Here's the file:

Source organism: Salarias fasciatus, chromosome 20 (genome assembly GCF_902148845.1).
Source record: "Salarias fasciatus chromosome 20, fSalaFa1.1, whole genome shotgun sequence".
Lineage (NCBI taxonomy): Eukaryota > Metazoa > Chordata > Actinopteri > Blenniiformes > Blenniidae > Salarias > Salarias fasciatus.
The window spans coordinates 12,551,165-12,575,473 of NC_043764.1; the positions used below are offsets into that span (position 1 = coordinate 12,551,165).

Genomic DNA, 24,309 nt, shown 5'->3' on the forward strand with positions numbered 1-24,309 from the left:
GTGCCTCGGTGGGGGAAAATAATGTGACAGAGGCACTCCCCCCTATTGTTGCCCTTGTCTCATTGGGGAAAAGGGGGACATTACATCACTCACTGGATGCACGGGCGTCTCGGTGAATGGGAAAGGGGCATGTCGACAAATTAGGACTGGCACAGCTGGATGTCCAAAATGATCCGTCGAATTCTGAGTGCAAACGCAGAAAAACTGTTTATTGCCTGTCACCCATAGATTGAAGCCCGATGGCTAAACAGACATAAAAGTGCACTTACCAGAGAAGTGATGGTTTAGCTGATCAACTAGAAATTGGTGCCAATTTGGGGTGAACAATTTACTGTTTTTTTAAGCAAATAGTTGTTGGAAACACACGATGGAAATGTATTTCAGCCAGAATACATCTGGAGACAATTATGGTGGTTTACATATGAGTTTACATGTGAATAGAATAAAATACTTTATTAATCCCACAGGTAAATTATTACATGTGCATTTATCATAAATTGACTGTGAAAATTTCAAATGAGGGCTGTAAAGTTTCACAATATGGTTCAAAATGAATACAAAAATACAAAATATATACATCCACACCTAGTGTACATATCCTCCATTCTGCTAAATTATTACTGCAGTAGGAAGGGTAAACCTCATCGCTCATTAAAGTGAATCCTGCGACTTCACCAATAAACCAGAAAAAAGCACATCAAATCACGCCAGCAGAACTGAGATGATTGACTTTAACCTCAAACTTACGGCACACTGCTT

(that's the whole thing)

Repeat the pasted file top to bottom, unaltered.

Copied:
Source organism: Salarias fasciatus, chromosome 20 (genome assembly GCF_902148845.1).
Source record: "Salarias fasciatus chromosome 20, fSalaFa1.1, whole genome shotgun sequence".
Lineage (NCBI taxonomy): Eukaryota > Metazoa > Chordata > Actinopteri > Blenniiformes > Blenniidae > Salarias > Salarias fasciatus.
The window spans coordinates 12,551,165-12,575,473 of NC_043764.1; the positions used below are offsets into that span (position 1 = coordinate 12,551,165).

Genomic DNA, 24,309 nt, shown 5'->3' on the forward strand with positions numbered 1-24,309 from the left:
GTGCCTCGGTGGGGGAAAATAATGTGACAGAGGCACTCCCCCCTATTGTTGCCCTTGTCTCATTGGGGAAAAGGGGGACATTACATCACTCACTGGATGCACGGGCGTCTCGGTGAATGGGAAAGGGGCATGTCGACAAATTAGGACTGGCACAGCTGGATGTCCAAAATGATCCGTCGAATTCTGAGTGCAAACGCAGAAAAACTGTTTATTGCCTGTCACCCATAGATTGAAGCCCGATGGCTAAACAGACATAAAAGTGCACTTACCAGAGAAGTGATGGTTTAGCTGATCAACTAGAAATTGGTGCCAATTTGGGGTGAACAATTTACTGTTTTTTTAAGCAAATAGTTGTTGGAAACACACGATGGAAATGTATTTCAGCCAGAATACATCTGGAGACAATTATGGTGGTTTACATATGAGTTTACATGTGAATAGAATAAAATACTTTATTAATCCCACAGGTAAATTATTACATGTGCATTTATCATAAATTGACTGTGAAAATTTCAAATGAGGGCTGTAAAGTTTCACAATATGGTTCAAAATGAATACAAAAATACAAAATATATACATCCACACCTAGTGTACATATCCTCCATTCTGCTAAATTATTACTGCAGTAGGAAGGGTAAACCTCATCGCTCATTAAAGTGAATCCTGCGACTTCACCAATAAACCAGAAAAAAGCACATCAAATCACGCCAGCAGAACTGAGATGATTGACTTTAACCTCAAACTTACGGCACACTGCTT